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But instead, because so many people have salivated for decades over getting their greedy, greasy hands on those public school dollars, and because you can convince a lot of white people to do incredibly stupid things if you slyly mix racism in, we’re now going to suck hundreds of millions of dollars from those public schools – most of which have been underfunded in this state since forever – and direct them to private businesses. Private businesses, mind you, that will be held to dramatically different standards, not audited by the same standards, not open to public inspection or required to achieve at the same levels. 

Want to know how dumb this is? If a private school takes in a special needs student, the private school is NOT required to provide the necessary educational tools to properly serve that student. 

Guess who is? If you guessed the local school system, which is also losing $7,000, you’d be right. 

The overwhelming majority of Alabama kids are in public schools – schools that y’all love and support, and that employ teachers you treat like family. And y’all are just going along with this lunacy that will suck dollars out of those schools and away from those teachers.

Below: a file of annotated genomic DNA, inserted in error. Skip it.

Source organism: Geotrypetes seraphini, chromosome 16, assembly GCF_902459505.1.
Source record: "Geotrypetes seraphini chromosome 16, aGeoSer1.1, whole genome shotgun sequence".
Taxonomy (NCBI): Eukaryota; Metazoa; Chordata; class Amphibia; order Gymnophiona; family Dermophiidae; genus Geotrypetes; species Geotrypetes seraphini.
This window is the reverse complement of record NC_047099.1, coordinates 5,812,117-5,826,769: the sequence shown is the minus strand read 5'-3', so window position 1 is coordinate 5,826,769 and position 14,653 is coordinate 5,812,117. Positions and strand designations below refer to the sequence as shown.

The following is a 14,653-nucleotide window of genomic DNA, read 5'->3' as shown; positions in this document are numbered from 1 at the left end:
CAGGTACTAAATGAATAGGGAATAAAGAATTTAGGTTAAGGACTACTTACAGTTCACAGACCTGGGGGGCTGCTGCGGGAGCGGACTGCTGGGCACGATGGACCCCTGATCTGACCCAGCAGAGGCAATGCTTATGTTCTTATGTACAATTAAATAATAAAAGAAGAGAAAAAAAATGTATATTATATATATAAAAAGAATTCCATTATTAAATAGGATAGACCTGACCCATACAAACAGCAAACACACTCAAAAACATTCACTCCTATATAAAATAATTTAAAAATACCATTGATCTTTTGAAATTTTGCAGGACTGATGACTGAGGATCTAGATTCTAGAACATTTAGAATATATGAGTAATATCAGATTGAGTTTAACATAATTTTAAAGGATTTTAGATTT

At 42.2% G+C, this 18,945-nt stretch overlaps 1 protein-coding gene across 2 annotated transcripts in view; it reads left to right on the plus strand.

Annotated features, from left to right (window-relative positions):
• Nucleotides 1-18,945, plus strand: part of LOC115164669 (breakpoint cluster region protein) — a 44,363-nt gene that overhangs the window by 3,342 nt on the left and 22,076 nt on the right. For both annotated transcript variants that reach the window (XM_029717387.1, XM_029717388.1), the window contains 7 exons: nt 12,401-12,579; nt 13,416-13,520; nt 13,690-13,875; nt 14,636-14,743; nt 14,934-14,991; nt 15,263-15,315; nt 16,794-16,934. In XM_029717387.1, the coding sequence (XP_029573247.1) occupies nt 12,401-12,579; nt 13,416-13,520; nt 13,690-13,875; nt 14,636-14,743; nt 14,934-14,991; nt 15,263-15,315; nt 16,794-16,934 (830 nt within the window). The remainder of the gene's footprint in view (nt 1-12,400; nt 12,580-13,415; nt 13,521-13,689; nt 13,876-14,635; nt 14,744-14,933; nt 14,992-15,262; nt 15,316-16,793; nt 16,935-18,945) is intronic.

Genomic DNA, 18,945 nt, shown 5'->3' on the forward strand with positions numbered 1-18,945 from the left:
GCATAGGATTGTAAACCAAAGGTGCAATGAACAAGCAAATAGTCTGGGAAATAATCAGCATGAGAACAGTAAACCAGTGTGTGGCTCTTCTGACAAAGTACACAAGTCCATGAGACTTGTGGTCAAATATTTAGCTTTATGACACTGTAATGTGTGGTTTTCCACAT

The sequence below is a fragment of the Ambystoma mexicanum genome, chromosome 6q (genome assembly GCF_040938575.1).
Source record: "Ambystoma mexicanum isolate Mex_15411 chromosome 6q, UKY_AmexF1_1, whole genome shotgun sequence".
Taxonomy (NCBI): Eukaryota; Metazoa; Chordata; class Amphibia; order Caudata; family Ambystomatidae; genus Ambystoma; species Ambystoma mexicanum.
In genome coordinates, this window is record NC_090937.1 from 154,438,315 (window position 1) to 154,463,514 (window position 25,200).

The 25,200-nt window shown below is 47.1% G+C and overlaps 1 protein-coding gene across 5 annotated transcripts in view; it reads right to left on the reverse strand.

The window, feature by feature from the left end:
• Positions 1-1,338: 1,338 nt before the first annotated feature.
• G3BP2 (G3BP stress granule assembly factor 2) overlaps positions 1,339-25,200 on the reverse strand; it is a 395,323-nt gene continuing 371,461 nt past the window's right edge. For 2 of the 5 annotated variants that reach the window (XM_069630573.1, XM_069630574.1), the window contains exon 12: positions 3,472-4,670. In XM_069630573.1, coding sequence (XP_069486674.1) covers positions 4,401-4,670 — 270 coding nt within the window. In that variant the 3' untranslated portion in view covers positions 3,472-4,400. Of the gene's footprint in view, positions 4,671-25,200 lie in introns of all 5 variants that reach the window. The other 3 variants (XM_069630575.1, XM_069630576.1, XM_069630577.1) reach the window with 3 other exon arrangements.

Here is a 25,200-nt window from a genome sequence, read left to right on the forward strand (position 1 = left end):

But hell, I guess it’s not like those poor kids that are going to be hosed by this are going to get to go to college anyway. 

That ray of hope died this afternoon as well, as a different Senate committee passed a gambling bill that is somehow dumber than the absurdly dumb way we handle gambling in this state currently. 

The bill passed by the Tourism Committee stripped casinos and sports wagering out of the package passed by the House. Now, a handful of senators, led by Chris Elliott and Sam Givhan and April Weaver and a few others, want this: a lottery, some historical horse racing machines at seven casinos around the state and a compact with the Poarch Band of Creek Indians that would allow for full casinos at only their three current locations in Montgomery, Wetumpka and Atmore. 

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So, if you’re scoring at home, that’s the same amount of gambling locations as proposed in the House bill but with roughly a quarter of the revenue.